06 July 2014

Paolo Meets Pablo: A Novice Low Friendship

Tulum was the most beautiful thing I had ever seen in my life. Until my son made a friend in Mexico who didn't speak English. It was beyond adorable--it was the very definition of precious. They were almost the same age and had almost the same name even, but they only knew bits and pieces of each other's language. I wish I could show you all of their synchronized flips and dives and the smiles that connected them in play, but my camera wasn't handy for most of it. Plus I just liked watching them having so much fun.
Paolo & Pablo's synchronized swimming.
This whole experience (and the fact that both Paolo and Pablo agreed to write each other via mamas' emails) really had me examining where we should be starting with our novices. Coincidentally, Sra. Cottrell was doing much the same thing at almost the exact same time that Paolo and Pablo were practicing cannonballs and holding their breaths during her Camp Musicuentos.

Sra. C.'s unit setups are among the more logical I've seen--and they actually stick to Linguafolio and ACTFL/NCCSFL standards progression. So I compared the Musicuentos novice experience to what I observed with my poor little Novice Low Paolo's interactions with his new amigo. They only got to hang out a few times, so it's safe to say they were mostly within the "How can I make new friends?" unit.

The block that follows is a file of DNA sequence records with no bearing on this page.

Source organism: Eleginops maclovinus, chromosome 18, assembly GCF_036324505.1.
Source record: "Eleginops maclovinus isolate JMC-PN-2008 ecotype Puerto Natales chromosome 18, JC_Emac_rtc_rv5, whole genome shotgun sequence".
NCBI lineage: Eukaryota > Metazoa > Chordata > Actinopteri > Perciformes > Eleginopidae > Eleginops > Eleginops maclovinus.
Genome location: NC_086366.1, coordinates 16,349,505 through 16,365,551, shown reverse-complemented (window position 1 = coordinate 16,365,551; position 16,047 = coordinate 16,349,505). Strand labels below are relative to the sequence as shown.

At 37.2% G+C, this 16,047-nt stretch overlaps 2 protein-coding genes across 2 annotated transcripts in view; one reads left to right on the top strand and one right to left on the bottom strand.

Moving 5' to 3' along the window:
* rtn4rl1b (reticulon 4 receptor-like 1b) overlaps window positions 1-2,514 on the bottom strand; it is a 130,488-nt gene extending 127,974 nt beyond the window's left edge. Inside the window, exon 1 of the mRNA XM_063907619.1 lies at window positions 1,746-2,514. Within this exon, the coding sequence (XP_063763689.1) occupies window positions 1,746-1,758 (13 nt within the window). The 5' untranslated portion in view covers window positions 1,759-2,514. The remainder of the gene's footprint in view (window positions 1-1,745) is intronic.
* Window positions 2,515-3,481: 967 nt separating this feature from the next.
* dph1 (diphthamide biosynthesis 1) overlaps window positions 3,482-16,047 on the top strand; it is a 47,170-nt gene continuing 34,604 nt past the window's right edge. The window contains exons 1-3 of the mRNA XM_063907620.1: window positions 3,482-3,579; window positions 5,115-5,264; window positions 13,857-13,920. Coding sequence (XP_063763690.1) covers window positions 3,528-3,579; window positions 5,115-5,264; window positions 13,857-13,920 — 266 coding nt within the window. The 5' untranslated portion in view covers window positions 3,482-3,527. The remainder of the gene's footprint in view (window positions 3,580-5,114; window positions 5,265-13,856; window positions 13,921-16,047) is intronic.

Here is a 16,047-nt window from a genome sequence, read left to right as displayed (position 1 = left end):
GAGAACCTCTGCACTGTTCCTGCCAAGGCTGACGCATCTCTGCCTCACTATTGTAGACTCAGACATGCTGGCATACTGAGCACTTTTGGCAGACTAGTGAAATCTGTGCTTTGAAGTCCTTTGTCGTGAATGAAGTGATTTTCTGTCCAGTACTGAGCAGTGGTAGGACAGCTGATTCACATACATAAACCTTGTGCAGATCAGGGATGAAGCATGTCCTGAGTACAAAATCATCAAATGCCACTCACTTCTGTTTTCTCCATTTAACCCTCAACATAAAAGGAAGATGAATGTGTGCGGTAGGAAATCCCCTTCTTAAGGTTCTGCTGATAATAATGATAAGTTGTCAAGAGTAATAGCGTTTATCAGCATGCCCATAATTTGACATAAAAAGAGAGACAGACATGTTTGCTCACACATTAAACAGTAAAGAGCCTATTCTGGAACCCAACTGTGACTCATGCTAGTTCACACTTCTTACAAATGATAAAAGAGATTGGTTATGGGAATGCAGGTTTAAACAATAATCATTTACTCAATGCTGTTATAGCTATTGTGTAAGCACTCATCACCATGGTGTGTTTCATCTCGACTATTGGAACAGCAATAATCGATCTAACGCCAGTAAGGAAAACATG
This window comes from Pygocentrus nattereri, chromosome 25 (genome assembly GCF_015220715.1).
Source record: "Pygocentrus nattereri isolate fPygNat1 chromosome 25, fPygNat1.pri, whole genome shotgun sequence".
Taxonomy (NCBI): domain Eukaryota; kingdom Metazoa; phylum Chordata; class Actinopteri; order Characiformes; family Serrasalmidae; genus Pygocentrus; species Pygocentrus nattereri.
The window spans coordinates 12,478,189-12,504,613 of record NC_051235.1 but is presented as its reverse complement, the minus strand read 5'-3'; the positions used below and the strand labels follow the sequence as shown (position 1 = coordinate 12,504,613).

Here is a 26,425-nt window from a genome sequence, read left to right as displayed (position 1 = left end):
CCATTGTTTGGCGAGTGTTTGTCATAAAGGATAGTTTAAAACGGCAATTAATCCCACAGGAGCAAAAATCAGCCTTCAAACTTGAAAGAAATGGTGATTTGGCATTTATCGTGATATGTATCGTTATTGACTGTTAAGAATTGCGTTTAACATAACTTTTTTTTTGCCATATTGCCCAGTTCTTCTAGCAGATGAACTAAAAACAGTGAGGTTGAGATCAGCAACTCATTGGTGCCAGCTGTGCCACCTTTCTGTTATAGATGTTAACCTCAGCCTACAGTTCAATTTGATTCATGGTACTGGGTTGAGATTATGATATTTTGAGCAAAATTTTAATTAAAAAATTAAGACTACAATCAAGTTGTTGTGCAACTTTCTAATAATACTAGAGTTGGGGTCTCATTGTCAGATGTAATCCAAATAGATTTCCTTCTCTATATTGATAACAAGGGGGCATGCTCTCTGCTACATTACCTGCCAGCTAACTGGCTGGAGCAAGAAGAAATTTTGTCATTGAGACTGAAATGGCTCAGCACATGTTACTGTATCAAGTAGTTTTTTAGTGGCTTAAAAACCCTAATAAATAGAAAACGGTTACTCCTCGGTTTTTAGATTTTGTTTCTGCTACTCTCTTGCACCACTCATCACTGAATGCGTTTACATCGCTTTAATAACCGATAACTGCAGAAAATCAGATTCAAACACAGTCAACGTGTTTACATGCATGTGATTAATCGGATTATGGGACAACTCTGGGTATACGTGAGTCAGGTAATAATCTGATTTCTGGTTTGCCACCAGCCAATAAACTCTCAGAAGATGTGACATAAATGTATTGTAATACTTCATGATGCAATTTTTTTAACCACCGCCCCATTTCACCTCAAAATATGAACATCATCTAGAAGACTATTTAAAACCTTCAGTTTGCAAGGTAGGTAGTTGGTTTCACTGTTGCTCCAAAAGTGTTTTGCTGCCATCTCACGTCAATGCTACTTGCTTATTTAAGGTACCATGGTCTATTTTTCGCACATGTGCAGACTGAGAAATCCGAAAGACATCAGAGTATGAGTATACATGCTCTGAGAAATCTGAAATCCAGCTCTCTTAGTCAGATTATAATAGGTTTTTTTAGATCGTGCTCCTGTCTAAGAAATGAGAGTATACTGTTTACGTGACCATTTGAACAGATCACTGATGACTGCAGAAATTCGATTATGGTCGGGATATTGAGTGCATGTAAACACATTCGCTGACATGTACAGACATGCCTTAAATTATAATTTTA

Sra. C. suggests hitting the following topics:
greetings, farewells, numbers 1-20, introductory conversation ('how are you'), basic storytelling verbs exchanging names, asking/expressing age, asking for and answering states of being/emotion, giving personal information (phone number, email address)
What Paolo wanted to know aligned pretty well with those content topics:
  • What's your name?
  • How old are you?
  • Do you want to do?
  • Do you like...?
He did say hola, of course, but he did have Sra. Mom help with the age figuring. He's six, though, so they basically went straight from hola to grin to wild splashing with fewer of the pleasantries we might expect even of adolescent charges, so I think it's fair to include greetings and "how are yous"  and states of being/emotion for our non-six-year-olds or even six-year-olds-who-could-be-more-polite. Also, in theory our kids would want to pick up make friends without passing notes through their moms, so the personal information would make sense too. I know, too, that my students would be just as interested in ages as my soon-to-be-first-grader, so numbers are a must, too. I'm not entirely sure where the storytelling verbs come in, but I can tell you that those non-pool hours Paolo spent watching Disney XD in Spanish led to him launching himself off the side of the pool and saying vuela!